Labour has turned down an initial proposal to form a “co-operative alliance” on a town council, the Green Party claims.

Negotiations have been taking place since the local elections to form a new administration on Lewes District Council after the Conservatives lost all of their 19 councillors.

However, the Green group on the council claims the national Labour Party has vetoed an agreement to form an administration with them, alongside the Liberal Democrats.

A spokeswoman for the Green said: “As the largest party, Greens have been leading negotiations with both the Liberal Democrats and Labour, inviting them to work with us to form an administration.

“We believe we can once again create a co-operative alliance that works for the best interests of the whole district.

“All parties had reached an agreement on a new way of working, however, we have now had confirmation that the national Labour Party have informed our local Labour colleagues that they currently do not have approval to take part in a co-operative alliance together, despite the success of the previous alliance.

“We genuinely hope we will continue to work in partnership to conclude the discussions and put the interests of local people first and foremost so we can see the new council firmed up as soon as possible.”


Liberal Democrat group leader Councillor James MacCleary said it was “disappointing” the national Labour Party had vetoed an agreement reached among the three parties.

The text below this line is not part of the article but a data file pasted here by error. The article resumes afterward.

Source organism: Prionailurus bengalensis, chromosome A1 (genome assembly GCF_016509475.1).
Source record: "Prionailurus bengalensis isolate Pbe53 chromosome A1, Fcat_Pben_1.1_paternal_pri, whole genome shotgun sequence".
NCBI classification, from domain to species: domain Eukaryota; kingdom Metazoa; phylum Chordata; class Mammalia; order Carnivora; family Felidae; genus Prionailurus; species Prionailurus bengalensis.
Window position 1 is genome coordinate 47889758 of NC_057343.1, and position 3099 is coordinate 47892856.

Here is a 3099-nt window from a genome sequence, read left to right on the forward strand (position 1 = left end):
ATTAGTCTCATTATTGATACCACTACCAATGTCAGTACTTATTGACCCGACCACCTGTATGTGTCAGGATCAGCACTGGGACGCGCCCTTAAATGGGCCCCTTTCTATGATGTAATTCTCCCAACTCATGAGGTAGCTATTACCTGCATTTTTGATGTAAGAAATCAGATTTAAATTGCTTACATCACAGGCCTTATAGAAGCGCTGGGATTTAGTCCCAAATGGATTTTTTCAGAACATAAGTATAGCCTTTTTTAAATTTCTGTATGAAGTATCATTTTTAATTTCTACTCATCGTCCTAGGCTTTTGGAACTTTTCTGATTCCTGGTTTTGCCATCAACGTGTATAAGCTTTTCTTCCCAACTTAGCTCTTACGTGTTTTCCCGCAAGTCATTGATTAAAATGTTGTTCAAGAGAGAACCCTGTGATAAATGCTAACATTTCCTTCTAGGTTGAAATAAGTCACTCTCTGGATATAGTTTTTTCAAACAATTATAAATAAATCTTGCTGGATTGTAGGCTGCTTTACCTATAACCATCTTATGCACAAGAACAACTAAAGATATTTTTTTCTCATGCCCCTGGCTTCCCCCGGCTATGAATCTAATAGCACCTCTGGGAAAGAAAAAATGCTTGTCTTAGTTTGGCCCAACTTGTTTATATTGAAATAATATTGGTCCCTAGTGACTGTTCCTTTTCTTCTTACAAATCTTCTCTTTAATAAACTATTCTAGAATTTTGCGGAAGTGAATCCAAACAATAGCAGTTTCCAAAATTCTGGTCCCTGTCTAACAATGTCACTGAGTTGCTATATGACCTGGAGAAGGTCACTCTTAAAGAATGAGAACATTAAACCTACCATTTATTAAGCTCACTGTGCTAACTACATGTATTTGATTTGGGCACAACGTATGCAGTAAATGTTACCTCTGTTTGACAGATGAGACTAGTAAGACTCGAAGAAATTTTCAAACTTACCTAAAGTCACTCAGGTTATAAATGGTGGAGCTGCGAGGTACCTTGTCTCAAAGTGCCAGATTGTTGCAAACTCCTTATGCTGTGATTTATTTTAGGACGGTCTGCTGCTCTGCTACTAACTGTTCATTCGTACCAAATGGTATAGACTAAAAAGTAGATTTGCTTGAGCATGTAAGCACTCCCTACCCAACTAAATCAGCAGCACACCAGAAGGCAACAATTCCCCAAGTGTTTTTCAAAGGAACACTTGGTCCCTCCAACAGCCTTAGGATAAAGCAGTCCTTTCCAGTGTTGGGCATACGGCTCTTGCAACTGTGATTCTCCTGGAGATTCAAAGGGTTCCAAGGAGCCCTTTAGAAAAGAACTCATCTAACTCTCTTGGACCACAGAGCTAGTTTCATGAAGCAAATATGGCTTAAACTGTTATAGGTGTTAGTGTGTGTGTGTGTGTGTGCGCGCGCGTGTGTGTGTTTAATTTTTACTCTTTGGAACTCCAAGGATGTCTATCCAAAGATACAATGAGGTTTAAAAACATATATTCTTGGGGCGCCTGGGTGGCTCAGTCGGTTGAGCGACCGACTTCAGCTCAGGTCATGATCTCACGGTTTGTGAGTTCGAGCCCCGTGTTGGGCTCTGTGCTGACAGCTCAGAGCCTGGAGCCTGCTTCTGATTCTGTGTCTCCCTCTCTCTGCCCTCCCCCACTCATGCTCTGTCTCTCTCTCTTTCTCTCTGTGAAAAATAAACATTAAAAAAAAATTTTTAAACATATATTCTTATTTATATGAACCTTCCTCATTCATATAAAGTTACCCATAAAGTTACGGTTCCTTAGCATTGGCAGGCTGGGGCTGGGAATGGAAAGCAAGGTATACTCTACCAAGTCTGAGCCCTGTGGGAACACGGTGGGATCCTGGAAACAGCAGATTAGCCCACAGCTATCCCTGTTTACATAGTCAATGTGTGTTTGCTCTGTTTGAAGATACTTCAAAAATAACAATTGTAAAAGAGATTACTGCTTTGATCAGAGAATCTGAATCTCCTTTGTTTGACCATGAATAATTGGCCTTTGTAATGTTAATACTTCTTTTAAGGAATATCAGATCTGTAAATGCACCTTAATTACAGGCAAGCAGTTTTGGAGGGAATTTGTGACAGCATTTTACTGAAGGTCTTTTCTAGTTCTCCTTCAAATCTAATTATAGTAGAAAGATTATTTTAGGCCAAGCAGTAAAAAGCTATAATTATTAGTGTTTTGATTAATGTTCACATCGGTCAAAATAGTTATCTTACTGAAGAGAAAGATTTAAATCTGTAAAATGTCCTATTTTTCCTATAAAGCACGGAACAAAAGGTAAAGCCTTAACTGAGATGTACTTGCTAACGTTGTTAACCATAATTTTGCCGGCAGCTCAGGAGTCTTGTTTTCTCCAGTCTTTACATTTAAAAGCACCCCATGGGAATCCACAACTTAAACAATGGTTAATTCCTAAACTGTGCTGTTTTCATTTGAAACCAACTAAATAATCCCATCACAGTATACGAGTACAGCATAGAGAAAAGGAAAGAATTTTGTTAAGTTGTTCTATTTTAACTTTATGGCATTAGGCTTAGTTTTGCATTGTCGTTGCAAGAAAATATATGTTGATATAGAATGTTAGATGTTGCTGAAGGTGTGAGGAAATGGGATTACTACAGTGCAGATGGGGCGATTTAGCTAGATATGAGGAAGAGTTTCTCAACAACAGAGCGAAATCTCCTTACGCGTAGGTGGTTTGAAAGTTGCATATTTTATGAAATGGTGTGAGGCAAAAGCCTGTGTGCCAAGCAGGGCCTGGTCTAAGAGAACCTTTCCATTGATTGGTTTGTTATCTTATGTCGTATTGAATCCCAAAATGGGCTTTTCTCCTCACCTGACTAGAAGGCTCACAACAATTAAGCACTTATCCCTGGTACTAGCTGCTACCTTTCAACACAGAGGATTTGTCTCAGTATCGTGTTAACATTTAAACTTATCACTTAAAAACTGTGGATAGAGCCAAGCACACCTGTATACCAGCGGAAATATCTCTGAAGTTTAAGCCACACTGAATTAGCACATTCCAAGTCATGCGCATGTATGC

Cllr MacCleary said: “We are hopeful that the Green Party will continue with the arrangement that we have successfully run for the last four years on Lewes District Council.

“We believe that the election results showed that residents appreciated our collaborative approach and the shared leadership model that saw Liberal Democrat and Green Party council leaders in alternate years.

“It is important to show that we will not just slip into narrow tribalism now that there are no Conservatives left on the council.”

However, a Labour source claimed the original proposal made by the Green Party was “unworkable” but the party remains hopeful a deal can be agreed.

The Argus understands a second proposal has been put forward and will be discussed by Labour’s National Executive Committee for approval.

The Argus:

Chris Collier, leader of the Labour group on Lewes District Council, said: “We’ve never stopped negotiating and communicating with the other parties.

“We’ll continue to do everything we can to do the right thing for residents.”

A spokesman for the national Labour Party said: “In accordance with Labour Party rules, where local election results leave a local authority with no party in overall control, Labour councillors must seek permission from the National Executive Committee (NEC) prior to entering into power-sharing arrangements with other parties.

“The NEC carefully considers such proposals and will only agree to such arrangements when it feels a stable administration capable of delivering for local residents can be established.”